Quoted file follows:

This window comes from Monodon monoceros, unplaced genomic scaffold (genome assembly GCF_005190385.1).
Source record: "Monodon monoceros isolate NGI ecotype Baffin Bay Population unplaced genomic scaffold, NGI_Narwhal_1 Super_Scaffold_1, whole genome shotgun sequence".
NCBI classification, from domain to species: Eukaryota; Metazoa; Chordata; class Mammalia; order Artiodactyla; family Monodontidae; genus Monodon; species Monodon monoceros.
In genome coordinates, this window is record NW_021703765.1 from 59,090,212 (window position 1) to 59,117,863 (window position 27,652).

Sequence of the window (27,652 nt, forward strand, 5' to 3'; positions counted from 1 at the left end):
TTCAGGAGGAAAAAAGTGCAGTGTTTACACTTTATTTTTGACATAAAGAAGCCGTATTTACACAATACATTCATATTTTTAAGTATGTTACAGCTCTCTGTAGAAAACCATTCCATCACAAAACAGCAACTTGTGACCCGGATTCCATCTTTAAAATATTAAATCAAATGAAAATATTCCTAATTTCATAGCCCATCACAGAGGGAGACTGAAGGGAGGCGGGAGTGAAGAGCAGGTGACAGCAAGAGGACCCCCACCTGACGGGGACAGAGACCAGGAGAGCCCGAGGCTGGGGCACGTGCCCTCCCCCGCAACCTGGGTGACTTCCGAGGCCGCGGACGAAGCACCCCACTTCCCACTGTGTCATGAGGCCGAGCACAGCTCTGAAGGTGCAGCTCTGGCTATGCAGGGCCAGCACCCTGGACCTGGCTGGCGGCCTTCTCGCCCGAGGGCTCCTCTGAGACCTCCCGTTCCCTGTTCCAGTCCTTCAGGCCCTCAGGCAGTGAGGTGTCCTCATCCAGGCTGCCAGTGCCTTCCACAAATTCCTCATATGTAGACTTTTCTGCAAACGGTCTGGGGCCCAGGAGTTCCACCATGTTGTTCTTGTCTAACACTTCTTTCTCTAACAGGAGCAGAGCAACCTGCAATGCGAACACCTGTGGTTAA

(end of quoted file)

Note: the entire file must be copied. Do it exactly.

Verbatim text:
This window comes from Monodon monoceros, unplaced genomic scaffold (genome assembly GCF_005190385.1).
Source record: "Monodon monoceros isolate NGI ecotype Baffin Bay Population unplaced genomic scaffold, NGI_Narwhal_1 Super_Scaffold_1, whole genome shotgun sequence".
NCBI classification, from domain to species: Eukaryota; Metazoa; Chordata; class Mammalia; order Artiodactyla; family Monodontidae; genus Monodon; species Monodon monoceros.
In genome coordinates, this window is record NW_021703765.1 from 59,090,212 (window position 1) to 59,117,863 (window position 27,652).

Sequence of the window (27,652 nt, forward strand, 5' to 3'; positions counted from 1 at the left end):
TTCAGGAGGAAAAAAGTGCAGTGTTTACACTTTATTTTTGACATAAAGAAGCCGTATTTACACAATACATTCATATTTTTAAGTATGTTACAGCTCTCTGTAGAAAACCATTCCATCACAAAACAGCAACTTGTGACCCGGATTCCATCTTTAAAATATTAAATCAAATGAAAATATTCCTAATTTCATAGCCCATCACAGAGGGAGACTGAAGGGAGGCGGGAGTGAAGAGCAGGTGACAGCAAGAGGACCCCCACCTGACGGGGACAGAGACCAGGAGAGCCCGAGGCTGGGGCACGTGCCCTCCCCCGCAACCTGGGTGACTTCCGAGGCCGCGGACGAAGCACCCCACTTCCCACTGTGTCATGAGGCCGAGCACAGCTCTGAAGGTGCAGCTCTGGCTATGCAGGGCCAGCACCCTGGACCTGGCTGGCGGCCTTCTCGCCCGAGGGCTCCTCTGAGACCTCCCGTTCCCTGTTCCAGTCCTTCAGGCCCTCAGGCAGTGAGGTGTCCTCATCCAGGCTGCCAGTGCCTTCCACAAATTCCTCATATGTAGACTTTTCTGCAAACGGTCTGGGGCCCAGGAGTTCCACCATGTTGTTCTTGTCTAACACTTCTTTCTCTAACAGGAGCAGAGCAACCTGCAATGCGAACACCTGTGGTTAA